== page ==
How to survive the office Christmas party with your credibility intact


Nov 17, 2014 by Smart Blog

Whether you enjoy the office Christmas party or not depends on many factors. These include the food, the drink, the venue, the music and how likeable your colleagues are, among others. Let's face it, for many people the office Christmas party is a trial that must be endured, while some look forward to it for most of the year and spend weeks planning their outfit.

Either way, the office party can make or break your professional reputation just as an interview or pitch for business can, so it's not an event that you should attend unprepared. Here are some tips that might be helpful.


Don't get drunk

Seriously, just don't. Even though this is the UK and drinking seems to be a national sport, remember that this is a work event and not a night out with your friends. Your boss cannot discipline you if you fall down a manhole in the middle of town at five in the morning on a Saturday: if you fall down drunk at the work’s party, you might be.

So, consider, which is worse, losing your job because you got so drunk that you told your manager exactly what you think of her, or Dave from accounts thinking you're a lightweight? You choose.


Make sure you can get home safely 

For example, pre-book a taxi. Do not, whatever you do, spend your taxi fare on beer or jagerbombs! For all the reasons given above!


Dress appropriately

As we have seen, the office Christmas party is a work event, and therefore you must retain your work persona. If you simply must express your inner Katie Price, you need to do that somewhere else at another time.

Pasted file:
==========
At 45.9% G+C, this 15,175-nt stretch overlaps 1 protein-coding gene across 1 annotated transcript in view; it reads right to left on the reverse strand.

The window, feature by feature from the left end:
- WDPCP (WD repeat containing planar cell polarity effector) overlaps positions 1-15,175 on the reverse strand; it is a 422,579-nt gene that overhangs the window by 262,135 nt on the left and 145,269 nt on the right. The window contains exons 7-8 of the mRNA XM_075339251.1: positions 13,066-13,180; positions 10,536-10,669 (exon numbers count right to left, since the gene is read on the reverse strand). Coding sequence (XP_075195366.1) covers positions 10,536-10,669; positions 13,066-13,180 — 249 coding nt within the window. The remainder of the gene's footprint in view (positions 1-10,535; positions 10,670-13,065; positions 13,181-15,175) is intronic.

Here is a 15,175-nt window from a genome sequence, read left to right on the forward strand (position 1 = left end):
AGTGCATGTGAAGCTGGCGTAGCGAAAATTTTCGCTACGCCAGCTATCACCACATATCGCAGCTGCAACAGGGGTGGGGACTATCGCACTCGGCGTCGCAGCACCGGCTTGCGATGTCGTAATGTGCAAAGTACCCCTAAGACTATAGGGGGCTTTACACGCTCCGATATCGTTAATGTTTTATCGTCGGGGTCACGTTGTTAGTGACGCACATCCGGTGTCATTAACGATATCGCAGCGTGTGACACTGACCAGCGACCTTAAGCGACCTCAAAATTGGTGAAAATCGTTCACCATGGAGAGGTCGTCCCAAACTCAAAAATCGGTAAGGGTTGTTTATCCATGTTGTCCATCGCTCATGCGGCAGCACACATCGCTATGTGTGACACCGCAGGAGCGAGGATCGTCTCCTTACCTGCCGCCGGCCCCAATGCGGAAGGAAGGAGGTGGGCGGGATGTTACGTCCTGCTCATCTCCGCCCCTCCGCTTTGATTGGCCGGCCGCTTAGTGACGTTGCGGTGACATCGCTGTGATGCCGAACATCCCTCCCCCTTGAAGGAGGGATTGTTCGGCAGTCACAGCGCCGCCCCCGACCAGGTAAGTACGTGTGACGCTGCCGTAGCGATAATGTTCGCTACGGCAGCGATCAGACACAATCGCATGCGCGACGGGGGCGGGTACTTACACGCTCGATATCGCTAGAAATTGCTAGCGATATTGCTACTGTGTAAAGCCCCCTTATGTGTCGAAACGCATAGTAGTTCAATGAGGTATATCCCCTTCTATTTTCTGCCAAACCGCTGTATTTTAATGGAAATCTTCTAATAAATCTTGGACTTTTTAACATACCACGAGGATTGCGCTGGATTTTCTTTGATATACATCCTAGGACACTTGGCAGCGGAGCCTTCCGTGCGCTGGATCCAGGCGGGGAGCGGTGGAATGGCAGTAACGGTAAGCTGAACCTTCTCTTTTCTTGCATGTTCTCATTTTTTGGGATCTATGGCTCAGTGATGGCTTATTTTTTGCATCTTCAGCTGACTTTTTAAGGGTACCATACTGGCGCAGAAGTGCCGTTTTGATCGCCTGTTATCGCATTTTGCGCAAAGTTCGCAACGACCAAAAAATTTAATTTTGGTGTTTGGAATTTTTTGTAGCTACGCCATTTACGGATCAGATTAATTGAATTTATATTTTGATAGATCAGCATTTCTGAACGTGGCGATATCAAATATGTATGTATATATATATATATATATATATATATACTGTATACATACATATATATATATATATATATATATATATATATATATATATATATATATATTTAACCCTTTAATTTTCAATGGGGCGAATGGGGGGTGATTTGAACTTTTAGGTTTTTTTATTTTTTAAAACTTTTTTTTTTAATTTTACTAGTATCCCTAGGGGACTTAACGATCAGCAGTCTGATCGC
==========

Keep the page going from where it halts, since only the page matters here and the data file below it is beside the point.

Consider whether you have to go

For many introverts, office parties can be sheer trials of endurance. If you are shy, and really don't want to go, ask yourself honestly whether skipping the event will affect your career. In some sectors, particularly very sociable ones like PR and fashion, it might do, but in many cases you can skip the works party and nobody will mind at all.


Don't post to social media

Taking photos at the office party and posting them to social media, or commenting on the event online before, after or during, are massive no-nos. You may be surprised at how many of your colleagues will see this as a massive invasion of their privacy. This is a work event, remember, so don't let your love of social media lead to a formal complaint against you.


Chat with everybody

In particular, chat with colleagues' spouses and partners about things unrelated to work. They will love you for it, and you get to chat about something much more interesting than budget allocations or the latest developments in sprocket manufacture.


Turn up the next day

Don't call in sick to work the next day unless you are genuinely ill. If there is a suspicion that you're off because you failed to pace yourself at the office party, you risk looking irresponsible, and that is a seriously bad career move.